Many of the quiz questions ask players to find the sum of a group of coins. While this may be an effective arithmetic drill, it does not aid players in identifying American coins, as the coins shown on the screen are simply colored circles (copper, silver and gold) containing a number such as 5¢, 10¢, 25¢ or 50¢. Additionally, the one dollar gold coins are labeled with the dollar sign following the number (1$); children learning about money should be taught the correct notation with the dollar sign preceding the number ($1). Incorporating pictures of coins and bills (front and back) would make this a much stronger exercise.
The catching coins task challenges players to pick up as much money as they can during a period of a few seconds. Players use the arrow keys to move their creatures around the screen. While the time pressure and the idea of free money may be exciting, there is not much educational value inherent in this activity. In order to capture the most money, players must know which indicates a greater value, $ or ¢. The only other challenge is to determine which numbers are bigger: 1, 5, 10, or 25. Again, this activity would be greatly enhanced by using pictures of real coins.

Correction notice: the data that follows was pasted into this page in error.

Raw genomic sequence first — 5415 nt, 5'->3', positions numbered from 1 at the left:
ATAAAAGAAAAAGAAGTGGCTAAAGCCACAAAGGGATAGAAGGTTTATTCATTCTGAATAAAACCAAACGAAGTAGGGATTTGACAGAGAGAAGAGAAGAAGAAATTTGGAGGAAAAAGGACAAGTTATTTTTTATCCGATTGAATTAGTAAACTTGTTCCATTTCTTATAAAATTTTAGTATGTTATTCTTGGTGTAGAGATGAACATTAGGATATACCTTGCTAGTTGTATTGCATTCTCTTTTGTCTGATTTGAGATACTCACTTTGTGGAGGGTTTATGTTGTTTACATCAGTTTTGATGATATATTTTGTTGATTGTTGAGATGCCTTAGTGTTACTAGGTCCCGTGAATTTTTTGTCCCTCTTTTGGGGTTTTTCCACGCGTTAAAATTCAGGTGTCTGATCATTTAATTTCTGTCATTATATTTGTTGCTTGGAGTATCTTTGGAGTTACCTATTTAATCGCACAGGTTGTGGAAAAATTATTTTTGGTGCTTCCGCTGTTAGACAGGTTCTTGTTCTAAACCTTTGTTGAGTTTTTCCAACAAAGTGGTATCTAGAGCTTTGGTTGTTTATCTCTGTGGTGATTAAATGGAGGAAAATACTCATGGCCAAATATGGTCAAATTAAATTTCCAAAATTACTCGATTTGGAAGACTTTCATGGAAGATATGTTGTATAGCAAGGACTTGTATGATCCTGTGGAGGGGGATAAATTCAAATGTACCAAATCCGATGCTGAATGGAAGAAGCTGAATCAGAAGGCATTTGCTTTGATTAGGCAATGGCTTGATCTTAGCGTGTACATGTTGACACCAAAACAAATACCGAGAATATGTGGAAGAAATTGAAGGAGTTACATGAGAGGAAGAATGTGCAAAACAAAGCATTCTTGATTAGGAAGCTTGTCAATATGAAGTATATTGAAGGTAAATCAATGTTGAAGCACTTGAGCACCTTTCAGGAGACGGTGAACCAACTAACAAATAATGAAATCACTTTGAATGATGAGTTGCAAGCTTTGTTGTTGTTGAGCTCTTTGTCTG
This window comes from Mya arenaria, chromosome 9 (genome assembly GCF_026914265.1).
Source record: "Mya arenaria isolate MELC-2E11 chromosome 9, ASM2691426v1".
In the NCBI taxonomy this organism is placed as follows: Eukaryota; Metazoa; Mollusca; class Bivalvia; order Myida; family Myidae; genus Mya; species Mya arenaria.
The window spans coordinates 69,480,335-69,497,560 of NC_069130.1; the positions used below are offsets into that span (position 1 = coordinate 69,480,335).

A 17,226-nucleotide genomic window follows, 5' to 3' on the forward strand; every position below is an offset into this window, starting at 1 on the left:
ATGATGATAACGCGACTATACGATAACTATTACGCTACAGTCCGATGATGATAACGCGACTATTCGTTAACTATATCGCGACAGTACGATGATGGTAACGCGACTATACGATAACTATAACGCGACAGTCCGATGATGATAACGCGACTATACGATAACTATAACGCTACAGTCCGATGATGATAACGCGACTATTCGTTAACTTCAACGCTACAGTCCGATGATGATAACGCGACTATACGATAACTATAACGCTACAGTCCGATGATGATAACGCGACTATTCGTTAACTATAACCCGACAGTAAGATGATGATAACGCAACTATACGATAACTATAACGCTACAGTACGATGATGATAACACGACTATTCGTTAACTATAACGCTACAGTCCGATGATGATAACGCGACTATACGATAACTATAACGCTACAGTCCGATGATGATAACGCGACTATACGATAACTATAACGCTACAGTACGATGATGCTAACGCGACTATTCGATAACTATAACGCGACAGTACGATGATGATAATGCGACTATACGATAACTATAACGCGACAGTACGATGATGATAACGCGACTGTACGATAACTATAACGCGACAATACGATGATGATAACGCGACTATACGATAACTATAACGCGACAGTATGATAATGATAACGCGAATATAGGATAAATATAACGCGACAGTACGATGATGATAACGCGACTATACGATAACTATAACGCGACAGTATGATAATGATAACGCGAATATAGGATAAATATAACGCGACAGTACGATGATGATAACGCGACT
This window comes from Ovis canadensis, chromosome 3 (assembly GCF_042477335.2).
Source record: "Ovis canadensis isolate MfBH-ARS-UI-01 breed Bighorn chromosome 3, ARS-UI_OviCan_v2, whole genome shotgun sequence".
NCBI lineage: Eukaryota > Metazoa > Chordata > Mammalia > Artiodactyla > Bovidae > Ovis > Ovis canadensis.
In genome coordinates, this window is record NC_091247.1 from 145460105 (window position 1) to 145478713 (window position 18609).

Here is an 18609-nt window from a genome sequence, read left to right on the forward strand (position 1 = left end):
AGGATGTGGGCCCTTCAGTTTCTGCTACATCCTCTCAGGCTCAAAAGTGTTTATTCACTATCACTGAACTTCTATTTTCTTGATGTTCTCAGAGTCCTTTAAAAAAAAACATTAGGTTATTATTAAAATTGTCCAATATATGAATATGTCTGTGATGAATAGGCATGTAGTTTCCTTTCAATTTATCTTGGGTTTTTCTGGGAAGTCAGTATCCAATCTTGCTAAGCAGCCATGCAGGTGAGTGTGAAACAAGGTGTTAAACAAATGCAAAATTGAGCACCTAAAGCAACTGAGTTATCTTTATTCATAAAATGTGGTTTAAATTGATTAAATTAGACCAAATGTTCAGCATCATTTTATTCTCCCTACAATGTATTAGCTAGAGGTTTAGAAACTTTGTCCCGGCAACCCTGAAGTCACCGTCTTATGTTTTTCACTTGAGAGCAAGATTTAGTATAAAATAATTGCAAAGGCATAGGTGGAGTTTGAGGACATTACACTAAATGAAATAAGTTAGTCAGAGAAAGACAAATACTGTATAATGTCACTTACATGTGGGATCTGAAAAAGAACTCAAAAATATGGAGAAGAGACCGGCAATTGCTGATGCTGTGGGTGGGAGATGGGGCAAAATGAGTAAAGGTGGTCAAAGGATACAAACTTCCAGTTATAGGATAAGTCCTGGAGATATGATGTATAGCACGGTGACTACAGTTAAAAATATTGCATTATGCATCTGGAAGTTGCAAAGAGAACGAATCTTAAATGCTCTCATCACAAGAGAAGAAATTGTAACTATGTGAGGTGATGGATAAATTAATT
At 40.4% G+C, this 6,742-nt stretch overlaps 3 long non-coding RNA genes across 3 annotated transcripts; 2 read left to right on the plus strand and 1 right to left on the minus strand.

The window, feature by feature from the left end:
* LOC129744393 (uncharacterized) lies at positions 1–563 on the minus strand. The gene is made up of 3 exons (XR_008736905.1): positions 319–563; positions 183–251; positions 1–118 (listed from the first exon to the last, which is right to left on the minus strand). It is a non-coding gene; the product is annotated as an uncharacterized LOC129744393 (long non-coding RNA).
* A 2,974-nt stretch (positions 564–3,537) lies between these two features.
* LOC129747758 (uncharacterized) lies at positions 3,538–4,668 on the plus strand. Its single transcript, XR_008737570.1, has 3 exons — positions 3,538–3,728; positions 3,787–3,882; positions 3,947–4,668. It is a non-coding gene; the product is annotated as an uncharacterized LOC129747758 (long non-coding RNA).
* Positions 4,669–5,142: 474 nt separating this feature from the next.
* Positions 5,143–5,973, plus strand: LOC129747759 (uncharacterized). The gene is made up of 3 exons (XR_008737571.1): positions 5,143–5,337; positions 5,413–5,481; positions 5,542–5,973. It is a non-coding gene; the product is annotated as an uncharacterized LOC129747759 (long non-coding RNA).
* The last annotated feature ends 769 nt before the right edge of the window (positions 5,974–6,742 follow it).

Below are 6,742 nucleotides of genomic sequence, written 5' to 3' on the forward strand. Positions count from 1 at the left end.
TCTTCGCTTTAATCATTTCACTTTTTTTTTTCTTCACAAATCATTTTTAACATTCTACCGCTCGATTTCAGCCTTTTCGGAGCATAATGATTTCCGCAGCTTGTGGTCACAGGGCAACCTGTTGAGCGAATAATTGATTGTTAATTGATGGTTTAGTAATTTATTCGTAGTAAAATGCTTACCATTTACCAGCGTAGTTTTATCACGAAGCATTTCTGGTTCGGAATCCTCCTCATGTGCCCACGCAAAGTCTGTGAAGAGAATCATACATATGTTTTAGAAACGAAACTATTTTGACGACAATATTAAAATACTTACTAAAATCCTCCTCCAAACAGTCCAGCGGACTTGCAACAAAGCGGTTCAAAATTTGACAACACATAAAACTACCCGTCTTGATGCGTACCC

Becoming familiar with money is a concept often addressed with children ages 6-8, children whose reading abilities vary greatly. The creators of Mongro's Monstrous Money Math may have had this in mind when designing the quiz questions. Not only do they appear written on the screen, they are also read in a very clear and precise manner to assist players who may have difficulty reading all of the words. Unfortunately, this is not a standard feature for all written instructions and explanations, of which there are many. A button that players could click to hear the words that appear on the screen would be of great assistance.
Mongro's Monstrous Money Math is certainly a title that fosters some intrigue. The Creature Roll Call, the process in which players select the four participating characters, presents an array of crazy creatures to choose from, each making a unique gruff or ethereal sound. Unfortunately, this seems to be the highlight of the game; certainly the quality of the graphics diminishes following the Creature Roll Call.